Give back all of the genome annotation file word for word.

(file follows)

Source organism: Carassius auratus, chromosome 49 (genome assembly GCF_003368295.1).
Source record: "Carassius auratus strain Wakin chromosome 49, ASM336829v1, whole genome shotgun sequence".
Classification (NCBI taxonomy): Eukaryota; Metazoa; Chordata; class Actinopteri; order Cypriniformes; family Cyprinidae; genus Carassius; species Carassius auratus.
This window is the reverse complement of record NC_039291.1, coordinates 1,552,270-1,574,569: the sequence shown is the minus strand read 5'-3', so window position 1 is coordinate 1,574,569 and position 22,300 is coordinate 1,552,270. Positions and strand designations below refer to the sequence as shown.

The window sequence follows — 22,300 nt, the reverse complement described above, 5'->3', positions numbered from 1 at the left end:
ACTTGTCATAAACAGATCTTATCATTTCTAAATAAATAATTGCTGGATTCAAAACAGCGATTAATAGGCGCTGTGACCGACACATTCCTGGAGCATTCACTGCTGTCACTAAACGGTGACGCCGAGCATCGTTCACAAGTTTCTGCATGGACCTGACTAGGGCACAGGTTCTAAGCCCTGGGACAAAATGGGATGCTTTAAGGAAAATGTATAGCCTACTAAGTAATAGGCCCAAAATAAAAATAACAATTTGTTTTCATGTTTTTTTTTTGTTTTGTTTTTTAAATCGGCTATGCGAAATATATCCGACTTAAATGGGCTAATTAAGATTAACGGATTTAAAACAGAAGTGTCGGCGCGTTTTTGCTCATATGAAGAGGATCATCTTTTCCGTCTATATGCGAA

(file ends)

Source organism: Carassius auratus, chromosome 49 (genome assembly GCF_003368295.1).
Source record: "Carassius auratus strain Wakin chromosome 49, ASM336829v1, whole genome shotgun sequence".
Classification (NCBI taxonomy): Eukaryota; Metazoa; Chordata; class Actinopteri; order Cypriniformes; family Cyprinidae; genus Carassius; species Carassius auratus.
This window is the reverse complement of record NC_039291.1, coordinates 1,552,270-1,574,569: the sequence shown is the minus strand read 5'-3', so window position 1 is coordinate 1,574,569 and position 22,300 is coordinate 1,552,270. Positions and strand designations below refer to the sequence as shown.

The window sequence follows — 22,300 nt, the reverse complement described above, 5'->3', positions numbered from 1 at the left end:
ACTTGTCATAAACAGATCTTATCATTTCTAAATAAATAATTGCTGGATTCAAAACAGCGATTAATAGGCGCTGTGACCGACACATTCCTGGAGCATTCACTGCTGTCACTAAACGGTGACGCCGAGCATCGTTCACAAGTTTCTGCATGGACCTGACTAGGGCACAGGTTCTAAGCCCTGGGACAAAATGGGATGCTTTAAGGAAAATGTATAGCCTACTAAGTAATAGGCCCAAAATAAAAATAACAATTTGTTTTCATGTTTTTTTTTTGTTTTGTTTTTTAAATCGGCTATGCGAAATATATCCGACTTAAATGGGCTAATTAAGATTAACGGATTTAAAACAGAAGTGTCGGCGCGTTTTTGCTCATATGAAGAGGATCATCTTTTCCGTCTATATGCGAA